Archived Opinion

Our daughter’s gone, unleashed on the world

Our daughter’s gone, unleashed on the world

I can hear her up there in her room moving those enormous, orange storage bins around. They make a scraping noise that nearly drowns out her sing-a-long with the Dixie Chicks. “Wide Open Spaces.” It’s about a girl who’s leaving. Like our girl is.

There are six of those storage bins, each of which she is filling to the brim with clothes, towels, make-up kits, bathroom accessories, school supplies, assorted decorations, prized possessions from her friends, her family, and her childhood. Duckie is in there, a bedtime companion since she was 4 years old. She would clutch Duckie under one arm each night when I came in to sing the bedtime song I wrote for her to chase the demons out of her closet and out of her head.

“Bad dreams go away, 

You can’t come here today,

Frody will bite your butt,

Like two little coconuts.

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He’ll chase you down the street,

He’ll bite you on your feet,

He’ll bite you on your toes,

And your nose and your elbows.”

In the beginning, the singing of this song — an incantation, really — was accompanied by the spraying of “bad dream mist” into all four corners of her room, around the windows, in the closet, and under the bed, with our miniature dachshund, Frody, not even a year old, chasing me around the room, doing his best to bark and to sound menacing, but mostly emitting adorable little squeaks that cracked us all up. Only after these nightly theatrics could she relax and get some sleep.

I don’t remember when exactly that I stopped singing this song. That’s how your children grow up, it turns out. Things change suddenly without your realizing exactly when, why, or how. One day, you’ve changed your last diaper. One day, they stop asking you to read “The Cat in the Hat.” One day, they don’t really care about going to the county fair anymore. One day, it’s really all right if you don’t sing the bedtime song, but thanks anyway. One day, they start locking their bedroom doors.

Some of these changes pass by with little fanfare, others pass by without registering at all, at least until much later, when you finally realize that the children in your home have been replaced — completely without your permission — by young adults, who are dealing with problems you are ill-equipped to help them solve. There is no bad dream song that will chase away the inexplicable horrors of advanced algebra, the godawful havoc of puberty, or the incomprehensible mystery of someone who loves you, but not like THAT, more like a brother or sister, you know? Because you’re great. Wait, are you crying? There is no spray for that.

Then, one day you are teaching them to drive, and you can’t believe it. Is it possible that this child is old enough to operate a motor vehicle? The very idea of them merging onto I-40. Then, they are shopping for dresses for the prom. Then, they are visiting colleges and filling out FAFSA forms. Finally, they choose a path and plans are hatched for their great escape.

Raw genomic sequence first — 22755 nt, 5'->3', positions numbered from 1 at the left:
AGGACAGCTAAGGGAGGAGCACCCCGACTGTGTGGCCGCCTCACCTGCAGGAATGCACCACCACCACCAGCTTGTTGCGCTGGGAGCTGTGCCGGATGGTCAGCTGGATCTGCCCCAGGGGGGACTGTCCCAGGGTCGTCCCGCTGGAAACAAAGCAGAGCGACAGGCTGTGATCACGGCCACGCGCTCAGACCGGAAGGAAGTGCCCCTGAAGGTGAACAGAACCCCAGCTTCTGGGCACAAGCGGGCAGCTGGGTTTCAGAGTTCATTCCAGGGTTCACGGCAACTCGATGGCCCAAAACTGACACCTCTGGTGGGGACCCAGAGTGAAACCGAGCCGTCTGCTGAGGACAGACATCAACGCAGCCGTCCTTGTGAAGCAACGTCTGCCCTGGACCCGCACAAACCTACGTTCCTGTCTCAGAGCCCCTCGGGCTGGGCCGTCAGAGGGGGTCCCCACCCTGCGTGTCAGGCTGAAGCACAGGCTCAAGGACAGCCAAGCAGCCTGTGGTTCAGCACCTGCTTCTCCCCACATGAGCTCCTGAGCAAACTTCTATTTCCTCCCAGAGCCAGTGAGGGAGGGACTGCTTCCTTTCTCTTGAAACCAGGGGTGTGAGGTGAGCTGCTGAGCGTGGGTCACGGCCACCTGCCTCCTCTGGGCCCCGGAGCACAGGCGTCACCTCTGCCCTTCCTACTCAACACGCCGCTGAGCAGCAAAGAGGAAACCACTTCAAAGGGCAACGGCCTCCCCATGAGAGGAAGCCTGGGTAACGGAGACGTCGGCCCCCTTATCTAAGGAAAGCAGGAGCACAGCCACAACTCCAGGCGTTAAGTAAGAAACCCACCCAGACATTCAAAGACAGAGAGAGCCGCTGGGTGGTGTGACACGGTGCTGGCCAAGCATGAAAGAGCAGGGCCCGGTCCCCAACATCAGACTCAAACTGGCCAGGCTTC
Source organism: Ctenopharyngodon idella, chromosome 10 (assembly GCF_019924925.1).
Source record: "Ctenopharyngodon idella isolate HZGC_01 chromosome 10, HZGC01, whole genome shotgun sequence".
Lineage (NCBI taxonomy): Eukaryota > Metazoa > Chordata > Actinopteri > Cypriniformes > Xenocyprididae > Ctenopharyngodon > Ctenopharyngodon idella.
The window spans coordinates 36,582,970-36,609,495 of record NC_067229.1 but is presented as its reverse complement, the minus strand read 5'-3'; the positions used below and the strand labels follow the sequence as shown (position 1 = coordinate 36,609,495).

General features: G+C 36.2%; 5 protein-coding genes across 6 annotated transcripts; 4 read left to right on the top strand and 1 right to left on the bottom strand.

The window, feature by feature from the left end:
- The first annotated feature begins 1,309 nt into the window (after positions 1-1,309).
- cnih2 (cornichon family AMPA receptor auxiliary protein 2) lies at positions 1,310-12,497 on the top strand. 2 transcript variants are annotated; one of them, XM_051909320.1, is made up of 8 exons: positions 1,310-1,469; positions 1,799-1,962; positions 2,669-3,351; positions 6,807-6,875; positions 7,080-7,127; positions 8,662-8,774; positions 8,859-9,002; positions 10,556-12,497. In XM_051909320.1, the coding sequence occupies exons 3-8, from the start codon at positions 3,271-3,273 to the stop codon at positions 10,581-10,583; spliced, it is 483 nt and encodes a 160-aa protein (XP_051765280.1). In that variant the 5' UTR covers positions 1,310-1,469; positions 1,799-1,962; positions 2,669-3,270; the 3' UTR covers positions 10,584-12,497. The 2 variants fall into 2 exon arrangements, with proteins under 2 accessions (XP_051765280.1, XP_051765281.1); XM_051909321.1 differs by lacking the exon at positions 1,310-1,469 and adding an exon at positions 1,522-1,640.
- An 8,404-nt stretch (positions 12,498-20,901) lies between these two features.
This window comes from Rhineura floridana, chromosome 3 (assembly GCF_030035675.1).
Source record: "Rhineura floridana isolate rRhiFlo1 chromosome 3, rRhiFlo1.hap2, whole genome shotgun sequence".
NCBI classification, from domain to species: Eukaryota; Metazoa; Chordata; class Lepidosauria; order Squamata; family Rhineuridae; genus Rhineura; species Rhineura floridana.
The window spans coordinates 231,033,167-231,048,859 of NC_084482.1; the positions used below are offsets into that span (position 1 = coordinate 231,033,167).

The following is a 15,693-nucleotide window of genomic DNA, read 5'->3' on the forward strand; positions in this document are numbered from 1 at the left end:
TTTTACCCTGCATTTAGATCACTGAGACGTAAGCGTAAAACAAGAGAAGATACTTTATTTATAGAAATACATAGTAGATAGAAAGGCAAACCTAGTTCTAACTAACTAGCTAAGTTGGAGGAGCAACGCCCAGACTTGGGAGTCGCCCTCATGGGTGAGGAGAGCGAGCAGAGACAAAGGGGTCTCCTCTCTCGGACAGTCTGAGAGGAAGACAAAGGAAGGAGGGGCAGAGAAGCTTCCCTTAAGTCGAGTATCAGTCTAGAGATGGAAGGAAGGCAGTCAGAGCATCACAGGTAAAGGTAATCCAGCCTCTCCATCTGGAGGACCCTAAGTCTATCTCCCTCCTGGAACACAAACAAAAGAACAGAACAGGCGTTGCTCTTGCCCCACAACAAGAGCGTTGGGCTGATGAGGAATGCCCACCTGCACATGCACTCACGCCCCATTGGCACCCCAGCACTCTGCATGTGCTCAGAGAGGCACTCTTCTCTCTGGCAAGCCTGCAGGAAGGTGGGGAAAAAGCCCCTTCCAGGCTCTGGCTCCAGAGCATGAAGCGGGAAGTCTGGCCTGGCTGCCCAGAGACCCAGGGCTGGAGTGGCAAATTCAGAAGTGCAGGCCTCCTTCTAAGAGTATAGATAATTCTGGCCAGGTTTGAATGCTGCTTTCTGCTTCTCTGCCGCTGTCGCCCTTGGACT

In some ways, parenthood is just as cruel as it is rewarding. The first few years after your child is born convince you that it will be a long, long, such a long time before your kids are grown. You aren’t sleeping much. You’d give anything for a night out. You are on high alert at all times, even when you are on vacation. Your children must be watched and attended to at all times.  

Time crawls by on its hands and knees, exhausted, begging for mercy. You fantasize about that glorious day when you won’t have to panic about every little cough, or what grandma might feed them, or whether the teenage babysitter is as responsible as people say. You dream of getting one tiny sliver of your life back — just a little taste, even a whiff of it. It’s going to take forever though. Forever.

And then it doesn’t. And when it doesn’t, the rest of it is like trying to watch a movie on fast forward. Now, time flies by laughing, mocking you. You couldn’t pick it out of a line-up. It all happened so fast, officer. You savor everything you can and document everything you can, but it’s already over by the time you’ve clicked the picture.

 She’s done packing, and it’s time to pull out some old family chestnuts. Everybody is feeling a little sentimental. We watch an episode of “The Andy Griffith Show” during dinner. We give her a Dr. Seuss book, Oh, The Places You’ll Go, with messages inside from all three of us: mom, dad, and little brother.

We all crawl into our king-sized bed and share some of our favorite family memories. Then we file into the living room and put on the B-52s “Rock Lobster,” an old favorite from years of family dance nights, and pogo around the room, with Frody, now graying around the jowls and sporting a jagged scar down his back from a bout with cancer, still giving chase as best he can, just as he always has.

The next day, we got up, packed two cars, and took her to her new home on the campus of UNC-Charlotte. We are going to miss our girl so much. She was so hard to let go, but way too much to keep all to ourselves.

(Chris Cox is a writer and teacher who lives in Haywood County. This email address is being protected from spambots. You need JavaScript enabled to view it.)

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